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The Plants of Granite Gardens

We started propagating plants in a desperate attempt to find more plants that would be appropriate for dry Sierra Foothill gardens. We have had many failures but also many successes.
The main purpose of this website is to share our experience with you. Our Plant Database information on many of the plants we have succeeded with. Look for the code TNT throughout the database to indicate plants that are "Tried and True" in the Sierra Foothills. These are plants that have proven easy or reliable in gardens known to us.
You can navigate through our database of plants by using the alphabetical index on the sidebar. (The letter corresponds to the Genus.)
Or, if you are patient, by using the numerical pager on the bottom.

Plant Description
Verbascum dumulosum Soft hairy grey leaves form large neat dome of foliage that is attractive year round. Spikes of bright yellow flowers cover the mound in early summer. This thrived for years in our garden, growing more beautiful each year. Then it died, and we have never been able to succeed with it again. It may need water twice a week. 12 18 6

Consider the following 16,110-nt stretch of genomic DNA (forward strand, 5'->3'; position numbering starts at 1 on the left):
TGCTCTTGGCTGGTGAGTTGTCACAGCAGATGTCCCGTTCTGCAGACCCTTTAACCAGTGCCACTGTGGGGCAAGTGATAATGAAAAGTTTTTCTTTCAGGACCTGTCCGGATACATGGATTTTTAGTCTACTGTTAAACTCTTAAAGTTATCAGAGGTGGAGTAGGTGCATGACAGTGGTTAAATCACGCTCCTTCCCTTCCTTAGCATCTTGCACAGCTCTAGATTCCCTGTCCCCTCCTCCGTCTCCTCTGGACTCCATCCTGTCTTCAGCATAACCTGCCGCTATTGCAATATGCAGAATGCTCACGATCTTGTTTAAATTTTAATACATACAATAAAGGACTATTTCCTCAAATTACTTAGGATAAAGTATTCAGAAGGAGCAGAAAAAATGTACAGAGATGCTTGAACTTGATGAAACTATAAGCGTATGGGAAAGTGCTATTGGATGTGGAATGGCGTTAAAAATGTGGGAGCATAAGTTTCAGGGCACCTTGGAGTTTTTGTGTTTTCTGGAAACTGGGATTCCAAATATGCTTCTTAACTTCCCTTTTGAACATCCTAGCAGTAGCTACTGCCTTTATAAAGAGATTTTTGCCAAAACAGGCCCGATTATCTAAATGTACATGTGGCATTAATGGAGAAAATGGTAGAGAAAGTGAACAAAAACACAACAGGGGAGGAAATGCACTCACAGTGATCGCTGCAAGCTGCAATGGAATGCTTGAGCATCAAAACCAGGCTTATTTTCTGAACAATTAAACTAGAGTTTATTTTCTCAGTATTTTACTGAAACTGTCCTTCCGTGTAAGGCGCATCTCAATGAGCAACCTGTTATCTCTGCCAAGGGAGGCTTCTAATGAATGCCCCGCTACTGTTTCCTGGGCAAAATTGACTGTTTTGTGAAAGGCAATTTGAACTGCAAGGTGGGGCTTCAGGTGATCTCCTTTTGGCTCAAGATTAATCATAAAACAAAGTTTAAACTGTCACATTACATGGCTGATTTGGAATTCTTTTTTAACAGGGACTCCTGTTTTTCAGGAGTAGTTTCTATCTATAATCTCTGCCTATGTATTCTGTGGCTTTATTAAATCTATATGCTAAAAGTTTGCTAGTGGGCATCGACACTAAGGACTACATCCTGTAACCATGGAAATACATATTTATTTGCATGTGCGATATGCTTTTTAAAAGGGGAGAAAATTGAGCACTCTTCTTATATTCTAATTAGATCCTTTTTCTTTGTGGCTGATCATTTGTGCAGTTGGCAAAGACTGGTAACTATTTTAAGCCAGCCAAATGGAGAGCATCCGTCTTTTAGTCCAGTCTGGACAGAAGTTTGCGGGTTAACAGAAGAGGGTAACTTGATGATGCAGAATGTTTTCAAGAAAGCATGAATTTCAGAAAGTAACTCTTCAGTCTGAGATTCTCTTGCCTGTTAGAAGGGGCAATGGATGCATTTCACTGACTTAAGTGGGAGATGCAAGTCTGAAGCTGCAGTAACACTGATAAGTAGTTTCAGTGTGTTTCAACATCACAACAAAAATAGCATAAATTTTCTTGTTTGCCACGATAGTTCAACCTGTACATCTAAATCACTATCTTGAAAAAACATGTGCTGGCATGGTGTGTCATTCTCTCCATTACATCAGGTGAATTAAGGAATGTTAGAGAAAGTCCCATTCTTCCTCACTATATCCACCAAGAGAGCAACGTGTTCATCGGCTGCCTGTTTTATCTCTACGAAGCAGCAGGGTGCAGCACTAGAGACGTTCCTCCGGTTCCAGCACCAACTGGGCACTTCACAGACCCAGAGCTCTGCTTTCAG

Veronica liwanensis Flat mat of tiny round glossy leaves and dark blue flowers in spring. Likes crevices and well drained areas. Tried and true in the Sierra Foothills. 1 12 4
Veronica oltensis Minute pinnate leaves on a tiny mat forming creeper. Violet-blue flowers in spring. Loves crevices. Needs good drainage. A personal favorite. 1 20 4
Veronica pectinata Grey-green woolly leaves and flowers of deep blue. Forms a nice mat for creeping between flagstones or decorating the edge of a path. Very tough. Highly recommended for foothill gardens. 2 12 4
Veronica sp. An unnamed selection from Euroseeds that they felt was good enough to collect even though unidentified. We agree. Very dwarf cushons of short hairy leaves and dense flower heads. From Kaz Dag, Turkey. Much tougher than the glossy green leaves led us to believe. If anyone knows the identity of this, please let me know. 2 8 0
Veronica waterperry Rich mound of dark green leaves covers itself with pale blue-lilac flowers in early spring. Foliage turns burgundy in winter. Nice ground cover or wall scrambler for part shade. Very tough and readily available in the trade. 6 18 4
Zauschneria californica A selection of California Fuschia from the mountains of Mendocino County, growing on south facing talus slopes at 7000’. Thick mats of furry green foliage and nice size scarlet trumpets. As with all of this species, site carefully, as it will grow vigorously in the rock garden setting. 10 30 TNT 7 CA